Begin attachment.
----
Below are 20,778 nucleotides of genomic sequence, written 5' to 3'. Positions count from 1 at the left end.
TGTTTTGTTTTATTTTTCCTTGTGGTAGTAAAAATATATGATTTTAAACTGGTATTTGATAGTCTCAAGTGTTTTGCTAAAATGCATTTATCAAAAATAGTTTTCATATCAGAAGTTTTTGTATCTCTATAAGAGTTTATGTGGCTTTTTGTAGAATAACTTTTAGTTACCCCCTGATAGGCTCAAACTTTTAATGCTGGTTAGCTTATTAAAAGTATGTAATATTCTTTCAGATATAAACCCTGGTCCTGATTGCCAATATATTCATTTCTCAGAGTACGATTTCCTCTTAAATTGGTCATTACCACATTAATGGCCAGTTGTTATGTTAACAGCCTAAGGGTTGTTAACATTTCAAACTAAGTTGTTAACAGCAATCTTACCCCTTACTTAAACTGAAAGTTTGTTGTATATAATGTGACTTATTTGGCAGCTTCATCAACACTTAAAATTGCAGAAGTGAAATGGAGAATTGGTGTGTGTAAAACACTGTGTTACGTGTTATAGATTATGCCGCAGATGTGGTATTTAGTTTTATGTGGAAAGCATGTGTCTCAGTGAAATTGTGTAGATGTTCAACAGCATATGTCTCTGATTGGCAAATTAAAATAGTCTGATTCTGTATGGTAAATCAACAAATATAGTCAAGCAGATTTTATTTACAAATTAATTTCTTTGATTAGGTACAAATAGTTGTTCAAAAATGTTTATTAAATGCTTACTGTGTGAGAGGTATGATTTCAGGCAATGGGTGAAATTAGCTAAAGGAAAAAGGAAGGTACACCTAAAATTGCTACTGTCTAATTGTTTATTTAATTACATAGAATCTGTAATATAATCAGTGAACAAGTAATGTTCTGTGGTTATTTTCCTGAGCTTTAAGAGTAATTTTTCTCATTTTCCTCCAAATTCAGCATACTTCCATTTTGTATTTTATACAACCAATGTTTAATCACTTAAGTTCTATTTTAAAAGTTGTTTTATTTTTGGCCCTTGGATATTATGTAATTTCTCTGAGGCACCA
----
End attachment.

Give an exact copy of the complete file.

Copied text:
Below are 20,778 nucleotides of genomic sequence, written 5' to 3'. Positions count from 1 at the left end.
TGTTTTGTTTTATTTTTCCTTGTGGTAGTAAAAATATATGATTTTAAACTGGTATTTGATAGTCTCAAGTGTTTTGCTAAAATGCATTTATCAAAAATAGTTTTCATATCAGAAGTTTTTGTATCTCTATAAGAGTTTATGTGGCTTTTTGTAGAATAACTTTTAGTTACCCCCTGATAGGCTCAAACTTTTAATGCTGGTTAGCTTATTAAAAGTATGTAATATTCTTTCAGATATAAACCCTGGTCCTGATTGCCAATATATTCATTTCTCAGAGTACGATTTCCTCTTAAATTGGTCATTACCACATTAATGGCCAGTTGTTATGTTAACAGCCTAAGGGTTGTTAACATTTCAAACTAAGTTGTTAACAGCAATCTTACCCCTTACTTAAACTGAAAGTTTGTTGTATATAATGTGACTTATTTGGCAGCTTCATCAACACTTAAAATTGCAGAAGTGAAATGGAGAATTGGTGTGTGTAAAACACTGTGTTACGTGTTATAGATTATGCCGCAGATGTGGTATTTAGTTTTATGTGGAAAGCATGTGTCTCAGTGAAATTGTGTAGATGTTCAACAGCATATGTCTCTGATTGGCAAATTAAAATAGTCTGATTCTGTATGGTAAATCAACAAATATAGTCAAGCAGATTTTATTTACAAATTAATTTCTTTGATTAGGTACAAATAGTTGTTCAAAAATGTTTATTAAATGCTTACTGTGTGAGAGGTATGATTTCAGGCAATGGGTGAAATTAGCTAAAGGAAAAAGGAAGGTACACCTAAAATTGCTACTGTCTAATTGTTTATTTAATTACATAGAATCTGTAATATAATCAGTGAACAAGTAATGTTCTGTGGTTATTTTCCTGAGCTTTAAGAGTAATTTTTCTCATTTTCCTCCAAATTCAGCATACTTCCATTTTGTATTTTATACAACCAATGTTTAATCACTTAAGTTCTATTTTAAAAGTTGTTTTATTTTTGGCCCTTGGATATTATGTAATTTCTCTGAGGCACCA